ORCID Identifier(s)

0000-0002-9910-5341

Graduation Semester and Year

2022

Language

English

Document Type

Dissertation

Degree Name

Doctor of Philosophy in Psychology

Department

Psychology

First Advisor

Amber N Schroeder

Second Advisor

Logan Watts

Abstract

As the completion of short-term tasks on online work platforms such as Amazon Mechanical Turk (MTurk; i.e., eLancing) continues to increase in popularity, it is important to establish an understanding of how traditional work design principles manifest in a digital, transient workforce (Colbert et al., 2016). Therefore, the present effort aimed to do so by empirically testing aspects of Schroeder et al.’s (2021) eLance work design theoretical model through the lens of the Attraction-Selection-Attrition (ASA) model (Schneider, 1987). Data were collected from 325 MTurk workers to examine the mechanisms by which eLancers are attracted to tasks with specific work characteristics, select tasks to design their work, and intend to leave the eLance work role. Results of a path analysis indicated that a number of personality factors (e.g., prosociality) were predictive of increased attraction to specific task characteristics (e.g., task significance). With the exception of feedback from the job, attraction to all task characteristics was predictive of increased selection of tasks with those same characteristics. However, only one selection factor (i.e., feedback from the job) predicted turnover intentions from the eLance role, which was, unexpectedly, a positive effect. No indirect effects emerged for the full mediation model, but two perceptions of work factors (i.e., viewing MTurk work as a calling and a career) were found to interact with specific attraction factors (i.e., task significance and task variety) to predict selection of tasks. These results provide support for some aspects of both the ASA model in this context and Schroeder et al.’s (2021) eLance work design model. The findings of this study have important implications, as they provide information that MTurk requesters can use to attract desirable workers to their tasks (e.g., those high in conscientiousness). The findings are also beneficial to eLancers in that they are provided with increased insight into how to select tasks that align with their personal desires and characteristics.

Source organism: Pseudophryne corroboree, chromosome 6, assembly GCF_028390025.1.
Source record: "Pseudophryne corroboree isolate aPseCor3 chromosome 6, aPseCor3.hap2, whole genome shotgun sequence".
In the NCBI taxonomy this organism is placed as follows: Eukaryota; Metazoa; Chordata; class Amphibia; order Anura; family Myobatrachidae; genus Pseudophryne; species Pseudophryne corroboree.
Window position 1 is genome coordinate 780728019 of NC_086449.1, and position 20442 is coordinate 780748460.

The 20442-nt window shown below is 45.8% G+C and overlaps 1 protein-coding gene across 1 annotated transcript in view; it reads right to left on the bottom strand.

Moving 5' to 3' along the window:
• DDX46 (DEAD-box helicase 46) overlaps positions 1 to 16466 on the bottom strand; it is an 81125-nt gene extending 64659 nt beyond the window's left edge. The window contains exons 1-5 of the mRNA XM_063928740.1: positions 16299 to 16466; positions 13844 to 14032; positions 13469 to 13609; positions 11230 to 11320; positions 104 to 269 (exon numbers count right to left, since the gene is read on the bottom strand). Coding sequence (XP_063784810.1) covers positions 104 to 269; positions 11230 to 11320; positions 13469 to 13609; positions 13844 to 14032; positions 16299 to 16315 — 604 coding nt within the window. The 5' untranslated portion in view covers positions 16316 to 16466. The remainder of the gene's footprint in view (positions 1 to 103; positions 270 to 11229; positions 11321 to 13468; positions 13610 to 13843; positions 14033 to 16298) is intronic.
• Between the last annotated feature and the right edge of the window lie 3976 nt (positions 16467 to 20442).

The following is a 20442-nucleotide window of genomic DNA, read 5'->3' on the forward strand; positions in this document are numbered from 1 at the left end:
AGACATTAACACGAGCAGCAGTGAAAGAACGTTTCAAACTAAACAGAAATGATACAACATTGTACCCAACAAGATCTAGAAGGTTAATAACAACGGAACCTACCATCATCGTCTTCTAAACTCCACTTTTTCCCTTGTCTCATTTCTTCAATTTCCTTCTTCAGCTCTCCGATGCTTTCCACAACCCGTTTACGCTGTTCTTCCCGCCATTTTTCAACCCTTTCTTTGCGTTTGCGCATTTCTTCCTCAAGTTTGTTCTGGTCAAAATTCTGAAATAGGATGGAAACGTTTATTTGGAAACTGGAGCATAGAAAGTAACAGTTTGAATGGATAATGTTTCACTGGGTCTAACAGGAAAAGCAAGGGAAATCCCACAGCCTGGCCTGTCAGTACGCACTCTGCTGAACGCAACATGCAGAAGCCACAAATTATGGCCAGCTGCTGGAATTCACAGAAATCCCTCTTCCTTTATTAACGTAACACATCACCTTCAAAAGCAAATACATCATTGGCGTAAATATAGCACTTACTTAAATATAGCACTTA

Keywords

eLance, Work design, Amazon Mechanical Turk, Attraction-Selection-Attrition theory, Task characteristics

Disciplines

Psychology | Social and Behavioral Sciences

Comments

Degree granted by The University of Texas at Arlington

Included in

Psychology Commons

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